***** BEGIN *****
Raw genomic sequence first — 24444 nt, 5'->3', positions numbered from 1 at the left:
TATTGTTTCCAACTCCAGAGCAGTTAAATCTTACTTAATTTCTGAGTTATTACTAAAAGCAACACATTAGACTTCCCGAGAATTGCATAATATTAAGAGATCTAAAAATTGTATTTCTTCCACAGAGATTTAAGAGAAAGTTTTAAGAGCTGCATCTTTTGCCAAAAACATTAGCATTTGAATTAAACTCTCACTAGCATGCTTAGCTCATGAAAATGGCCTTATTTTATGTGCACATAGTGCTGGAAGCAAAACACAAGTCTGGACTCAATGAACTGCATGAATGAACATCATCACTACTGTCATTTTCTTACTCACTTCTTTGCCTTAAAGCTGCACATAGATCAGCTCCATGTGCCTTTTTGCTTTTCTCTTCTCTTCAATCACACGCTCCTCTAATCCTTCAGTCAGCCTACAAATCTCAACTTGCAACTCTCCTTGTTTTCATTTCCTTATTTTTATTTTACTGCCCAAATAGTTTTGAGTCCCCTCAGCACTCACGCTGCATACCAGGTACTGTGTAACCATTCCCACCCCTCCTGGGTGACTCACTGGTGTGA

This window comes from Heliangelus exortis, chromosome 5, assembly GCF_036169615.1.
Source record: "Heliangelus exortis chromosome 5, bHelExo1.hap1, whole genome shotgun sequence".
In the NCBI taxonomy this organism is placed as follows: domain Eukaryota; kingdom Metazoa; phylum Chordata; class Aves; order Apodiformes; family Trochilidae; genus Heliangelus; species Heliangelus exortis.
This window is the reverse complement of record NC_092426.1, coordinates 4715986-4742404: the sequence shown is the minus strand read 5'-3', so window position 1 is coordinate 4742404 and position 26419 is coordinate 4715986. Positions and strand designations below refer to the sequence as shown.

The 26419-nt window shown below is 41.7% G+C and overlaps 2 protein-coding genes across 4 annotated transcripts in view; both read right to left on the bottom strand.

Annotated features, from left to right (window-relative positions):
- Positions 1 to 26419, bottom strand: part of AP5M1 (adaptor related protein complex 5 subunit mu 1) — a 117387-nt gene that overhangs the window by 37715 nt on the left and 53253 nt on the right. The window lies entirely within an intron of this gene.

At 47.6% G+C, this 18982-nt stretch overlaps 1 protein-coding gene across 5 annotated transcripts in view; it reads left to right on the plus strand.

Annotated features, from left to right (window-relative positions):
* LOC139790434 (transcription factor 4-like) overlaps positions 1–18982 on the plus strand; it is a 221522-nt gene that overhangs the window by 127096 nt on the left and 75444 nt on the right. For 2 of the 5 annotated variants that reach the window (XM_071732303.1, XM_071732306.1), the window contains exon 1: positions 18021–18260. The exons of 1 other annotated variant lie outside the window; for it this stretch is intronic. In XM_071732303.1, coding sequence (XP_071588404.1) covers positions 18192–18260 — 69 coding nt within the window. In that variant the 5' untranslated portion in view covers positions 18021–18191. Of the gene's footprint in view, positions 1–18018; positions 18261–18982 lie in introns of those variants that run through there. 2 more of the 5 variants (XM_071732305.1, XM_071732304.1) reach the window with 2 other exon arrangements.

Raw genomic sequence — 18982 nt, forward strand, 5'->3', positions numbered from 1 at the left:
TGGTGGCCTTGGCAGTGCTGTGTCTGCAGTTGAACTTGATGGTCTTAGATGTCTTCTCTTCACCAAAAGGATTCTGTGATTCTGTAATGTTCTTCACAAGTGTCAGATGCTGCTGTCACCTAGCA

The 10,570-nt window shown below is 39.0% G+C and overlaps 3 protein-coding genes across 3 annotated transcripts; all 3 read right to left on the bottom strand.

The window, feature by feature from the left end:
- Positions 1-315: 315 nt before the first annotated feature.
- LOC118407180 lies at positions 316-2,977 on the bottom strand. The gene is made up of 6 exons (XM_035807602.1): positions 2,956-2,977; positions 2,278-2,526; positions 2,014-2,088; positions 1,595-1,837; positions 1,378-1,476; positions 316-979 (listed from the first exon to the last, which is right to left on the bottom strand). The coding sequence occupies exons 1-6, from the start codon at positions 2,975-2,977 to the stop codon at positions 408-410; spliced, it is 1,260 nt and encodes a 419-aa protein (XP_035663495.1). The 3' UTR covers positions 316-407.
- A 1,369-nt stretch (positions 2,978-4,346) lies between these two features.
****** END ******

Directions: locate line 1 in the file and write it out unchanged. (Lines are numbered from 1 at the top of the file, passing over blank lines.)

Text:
Raw genomic sequence first — 24444 nt, 5'->3', positions numbered from 1 at the left: